Nor does the holding in People v. Sumstine (1984) 36 Cal.3d 909, 206 Cal.Rptr. 707, 687 P.2d 904, convince us that a defendant in Leever's position must affirmatively allege in the trial court that he was convicted on an accomplice theory, as the Attorney General suggests. Sumstine holds that a defendant bringing a motion in the trial court to strike an alleged prior on grounds of noncompliance with Boykin/Tahl procedures (Boykin v. Alabama (1969) 395 U.S. 238, 89 S.Ct. 1709, 23 L.Ed.2d 274; In re Tahl (1969) 1 Cal.3d 122, 81 Cal.Rptr. 577, 460 P.2d 449, cert. den. (1970) 398 U.S. 911, 90 S.Ct. 1708, 26 L.Ed.2d 72) cannot rely solely on a silent record but must affirmatively allege that his Boykin/Tahl rights were violated before a full evidentiary hearing must be granted. (People v. Sumstine, supra, 36 Cal.3d at pp. 922–923, 206 Cal.Rptr. 707, 687 P.2d 904.) Sumstine rests on the traditional burden of a defendant to affirmatively rebut the presumption of regularity accorded to a judgment being collaterally attacked on constitutional grounds. (Id., at pp. 924–925, 206 Cal.Rptr. 707, 687 P.2d 904, conc. opn. of Lucas, J.; People v. Coffey (1967) 67 Cal.2d 204, 217, 60 Cal.Rptr. 457, 430 P.2d 15.) We are aware of no similar burden on a defendant who, like Leever, does not challenge the constitutional validity of the alleged prior but only disputes that its least adjudicated elements are fully congruent with the elements of the enhancement statute.
Next, the Attorney General contends that failure to prove the necessary congruence of elements was immaterial in this case because Leever “admitted” the alleged priors at trial.13 We disagree. Leever's statements that he “admitted” or pled “guilty” to the priors were not made as part of a plea bargain and with the attendant advisement and waiver of constitutional rights. (See People v. Jackson, supra, 37 Cal.3d 826, 835–837, 210 Cal.Rptr. 623, 694 P.2d 736.) He thus admitted only the fact of the convictions, not that they constituted adjudications of every element necessary for enhancement.
To summarize, the deficiencies in proof that the prior convictions were for “serious felonies” (§ 667) are that the bank robbery conviction (assuming arguendo that the conviction was not for one of the “incidental crimes” described in 18 U.S.C. § 2113(a)) did not necessarily involve adjudication of specific intent (§ 1192.7, subd. (c)(19)), and the assault with a dangerous weapon conviction did not necessarily involve adjudication of personal use of the weapon (id., subd. (c)(23)). Leever contends that the enhancements must be stricken; the Attorney General asks for a remand to allow the People to demonstrate that Leever's “prior conduct fit within the elements” of the charged serious felony definitions.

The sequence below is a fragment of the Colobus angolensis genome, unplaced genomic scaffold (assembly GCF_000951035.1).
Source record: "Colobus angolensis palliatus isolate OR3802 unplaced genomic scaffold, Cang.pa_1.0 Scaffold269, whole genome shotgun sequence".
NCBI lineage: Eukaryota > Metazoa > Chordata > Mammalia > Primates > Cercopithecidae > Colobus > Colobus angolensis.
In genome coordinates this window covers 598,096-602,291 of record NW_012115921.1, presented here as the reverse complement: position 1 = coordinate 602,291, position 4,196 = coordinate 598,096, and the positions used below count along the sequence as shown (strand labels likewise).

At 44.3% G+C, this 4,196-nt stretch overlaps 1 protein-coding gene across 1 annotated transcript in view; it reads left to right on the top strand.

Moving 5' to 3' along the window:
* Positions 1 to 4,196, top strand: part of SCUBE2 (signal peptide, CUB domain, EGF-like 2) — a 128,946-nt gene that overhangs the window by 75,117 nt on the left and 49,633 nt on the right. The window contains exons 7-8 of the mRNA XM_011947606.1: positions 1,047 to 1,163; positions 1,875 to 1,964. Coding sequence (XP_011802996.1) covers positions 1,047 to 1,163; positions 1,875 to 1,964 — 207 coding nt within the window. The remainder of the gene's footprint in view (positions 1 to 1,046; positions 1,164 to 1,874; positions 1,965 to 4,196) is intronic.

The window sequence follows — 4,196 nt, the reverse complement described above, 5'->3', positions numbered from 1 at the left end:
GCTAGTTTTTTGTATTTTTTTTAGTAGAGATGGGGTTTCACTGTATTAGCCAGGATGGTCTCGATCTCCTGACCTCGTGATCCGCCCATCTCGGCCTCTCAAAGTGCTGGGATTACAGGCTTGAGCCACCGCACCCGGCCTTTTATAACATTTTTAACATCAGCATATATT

In People v. Crowson, supra, 33 Cal.3d 623, 190 Cal.Rptr. 165, 660 P.2d 389, a case concerning the validity of a prior-felony enhancement under section 667.5, the court adhered to the least-adjudicated-elements principle, as applied by that court 15 years earlier (In re Finley (1968) 68 Cal.2d 389, 392–393, 66 Cal.Rptr. 733, 438 P.2d 381, opn. by Traynor, C.J.), and disapproved intervening Court of Appeal cases suggesting “that in some circumstances it is permissible for a court to go beyond the elements of the foreign crime in order to determine whether the defendant's conduct in the prior incident would have subjected him to a felony conviction in California. (See, e.g., People v. Roberson (1978) 81 Cal.App.3d 890, 894–895 [146 Cal.Rptr. 777] ․; People v. Plies [supra ] 121 Cal.App.3d 676, 678–682 [177 Cal.Rptr. 4] ․; People v. Cheri (1981) 127 Cal.App.3d 280, 283–285 [179 Cal.Rptr. 423]․)” (People v. Crowson, supra, 33 Cal.3d 623, 632, 190 Cal.Rptr. 165, 660 P.2d 389.) Subsequently, in People v. Jackson, supra, 37 Cal.3d 826, 210 Cal.Rptr. 623, 694 P.2d 736, a case concerning the validity of a serious-felony enhancement under sections 667 and 1192.7, the court found the Finley-Crowson analysis inapplicable because of the defendant's admission of the prior pursuant to a plea bargain (id., at pp. 834–835, 210 Cal.Rptr. 623, 694 P.2d 736) but clearly indicated that that analysis would otherwise have been applicable.14
The Attorney General argues that Crowson has been undermined and the cases disapproved therein resurrected by Proposition 8's addition of subsections (d) and (f) to article I, section 28, of the California Constitution (hereafter sections 28(d) and 28(f)). We reject the argument.
Section 28(f) provides in pertinent part that “[a]ny prior felony conviction of any person in any criminal proceeding ․ shall subsequently be used without limitation for purposes of impeachment or enhancement of sentence in any criminal proceeding.” The Attorney General reads the words “without limitation” as calling for unlimited allowance of “extrinsic evidence” to prove priors. However, those words unambiguously describe how priors are to be “used,” not how they are to be proved. This construction is implicitly confirmed by People v. Castro, supra, 38 Cal.3d 301, 211 Cal.Rptr. 719, 696 P.2d 111, where the court recently held, after determining that only prior convictions involving “moral turpitude” can be used for impeachment under section 28(f): “[A]s in the Finley-Crowson line of cases, a witness' prior conviction should only be admissible for impeachment if the least adjudicated elements of the conviction necessarily involve moral turpitude.” (Id., at p. 317, 211 Cal.Rptr. 719, 696 P.2d 111.)